Seven Great Reasons Why You Should Consolidate Debt

Are you struggling to find enough cash each month to make the minimum payments on all your credit card bills?

Debt consolidation may be the solution you need. Here are seven reasons why you should consider it.

Key points

  • Debt consolidation rolls your debts into one new loan with one monthly payment. If done correctly, it will ease your budget crunch
  • The best reason to consolidate debts is to roll everything into a single monthly payment
  • If you qualify for a significantly lower interest rate, that’s another sign that it’s time to consider consolidating your debts
  • Debt consolidation will help you pay off your debts
  • You’ll save money each month on interest
  • Fewer payments each month will help you put more money toward other expenses so you don’t have to take on new debt

Seven times you should consolidate debt

There are plenty of reasons to consider debt consolidation. Here are the top seven:

1. To ease your monthly budget crunch

The first reason is to free up extra monthly money for daily living expenses. If the bulk of your monthly income is devoted to making minimum monthly payments on credit card accounts or repaying payday loans, it isn’t realistic to keep increasing credit card debt. The high interest rates will only worsen your financial situation.

When you roll all your unsecured debts into one new loan, you’ll have more money to cover your day-to-day expenses and can develop a realistic budget.

Pro tip: When you set up your budget to see the debt consolidation loan you can afford, route some money each month directly into a bank account to be earmarked for emergencies. 

READ MORE: Types of debt to consolidate

2. The interest rates you pay are too high

Debt consolidation only makes sense if you’re rolling your debts into a new loan with a lower interest rate.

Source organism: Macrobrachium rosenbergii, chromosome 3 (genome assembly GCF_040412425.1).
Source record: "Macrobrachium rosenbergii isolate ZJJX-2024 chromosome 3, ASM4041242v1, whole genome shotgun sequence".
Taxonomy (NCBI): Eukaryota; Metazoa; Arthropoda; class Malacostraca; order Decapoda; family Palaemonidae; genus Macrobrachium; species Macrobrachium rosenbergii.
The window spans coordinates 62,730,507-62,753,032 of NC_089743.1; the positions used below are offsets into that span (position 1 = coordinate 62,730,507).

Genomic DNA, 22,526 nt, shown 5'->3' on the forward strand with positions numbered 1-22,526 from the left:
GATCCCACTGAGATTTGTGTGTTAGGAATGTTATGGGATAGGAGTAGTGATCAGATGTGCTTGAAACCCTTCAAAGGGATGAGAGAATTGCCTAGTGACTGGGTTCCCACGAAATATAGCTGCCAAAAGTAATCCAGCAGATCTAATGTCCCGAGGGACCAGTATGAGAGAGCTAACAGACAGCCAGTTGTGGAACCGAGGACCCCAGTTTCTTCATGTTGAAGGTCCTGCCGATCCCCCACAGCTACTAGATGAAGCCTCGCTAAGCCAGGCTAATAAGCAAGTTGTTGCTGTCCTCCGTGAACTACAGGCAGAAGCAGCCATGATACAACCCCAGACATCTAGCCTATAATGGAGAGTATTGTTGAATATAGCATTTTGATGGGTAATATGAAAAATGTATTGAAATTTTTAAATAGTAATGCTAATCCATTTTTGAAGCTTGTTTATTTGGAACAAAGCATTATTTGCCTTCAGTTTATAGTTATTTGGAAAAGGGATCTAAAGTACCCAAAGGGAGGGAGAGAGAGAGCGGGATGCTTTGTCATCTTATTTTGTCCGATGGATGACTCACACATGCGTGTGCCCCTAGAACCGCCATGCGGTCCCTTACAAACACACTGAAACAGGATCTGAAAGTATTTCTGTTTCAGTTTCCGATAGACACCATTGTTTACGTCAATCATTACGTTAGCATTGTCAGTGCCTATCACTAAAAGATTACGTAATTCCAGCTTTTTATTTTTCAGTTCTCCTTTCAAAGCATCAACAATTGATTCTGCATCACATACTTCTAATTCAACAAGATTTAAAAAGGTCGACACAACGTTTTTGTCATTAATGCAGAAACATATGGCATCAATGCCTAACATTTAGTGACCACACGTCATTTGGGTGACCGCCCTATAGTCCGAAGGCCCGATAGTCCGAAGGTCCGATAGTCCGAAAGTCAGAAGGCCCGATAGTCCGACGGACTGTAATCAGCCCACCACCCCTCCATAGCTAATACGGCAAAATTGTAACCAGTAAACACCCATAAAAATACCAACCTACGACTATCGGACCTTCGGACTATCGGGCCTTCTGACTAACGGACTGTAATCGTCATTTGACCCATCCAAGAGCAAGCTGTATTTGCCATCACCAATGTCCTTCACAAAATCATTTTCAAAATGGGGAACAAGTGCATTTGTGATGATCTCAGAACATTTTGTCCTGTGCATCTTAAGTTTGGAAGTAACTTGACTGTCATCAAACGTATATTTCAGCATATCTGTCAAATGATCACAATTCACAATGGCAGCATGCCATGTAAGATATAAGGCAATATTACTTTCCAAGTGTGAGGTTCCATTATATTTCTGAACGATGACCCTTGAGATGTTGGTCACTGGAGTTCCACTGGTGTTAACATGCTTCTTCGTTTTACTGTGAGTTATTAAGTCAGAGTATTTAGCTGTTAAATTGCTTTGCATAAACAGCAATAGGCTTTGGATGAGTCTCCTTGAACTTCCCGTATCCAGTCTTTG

Pro tip: If you only qualify for a higher interest rate than what you currently pay, debt consolidation will not be a good option for you.

There are two main ways to approach debt consolidation:

If you have good credit, you may be able to qualify for a balance transfer credit card with an introductory 0% APR rate. These offer borrowers a predetermined introductory period (usually 12 to 18 months) where your credit card balance accrues no interest. It allows you to make some serious progress toward paying down your debt.

READ MORE: Personal loans vs. balance transfer credit cards

Pro tip: Nothing in life is free, however. You’ll have to pay a balance transfer fee ranging from 3% to 5% of the total amount transferred onto the new credit card.

If your creditworthiness isn’t impressive enough to qualify you for a balance transfer card, a debt consolidation loan will be your next best option. These are usually installment loans with a fixed rate and set repayment timeframe, so you know exactly how much you’ll need to pay each month.

Before you start any loan application process, be sure to total up the full amount of debt you have. Weigh loan offers carefully, and make sure you know the total loan amount you need. Be sure to factor in any origination fees. If you don’t borrow enough money to pay off all of your old debts, you could end up in a worse financial situation.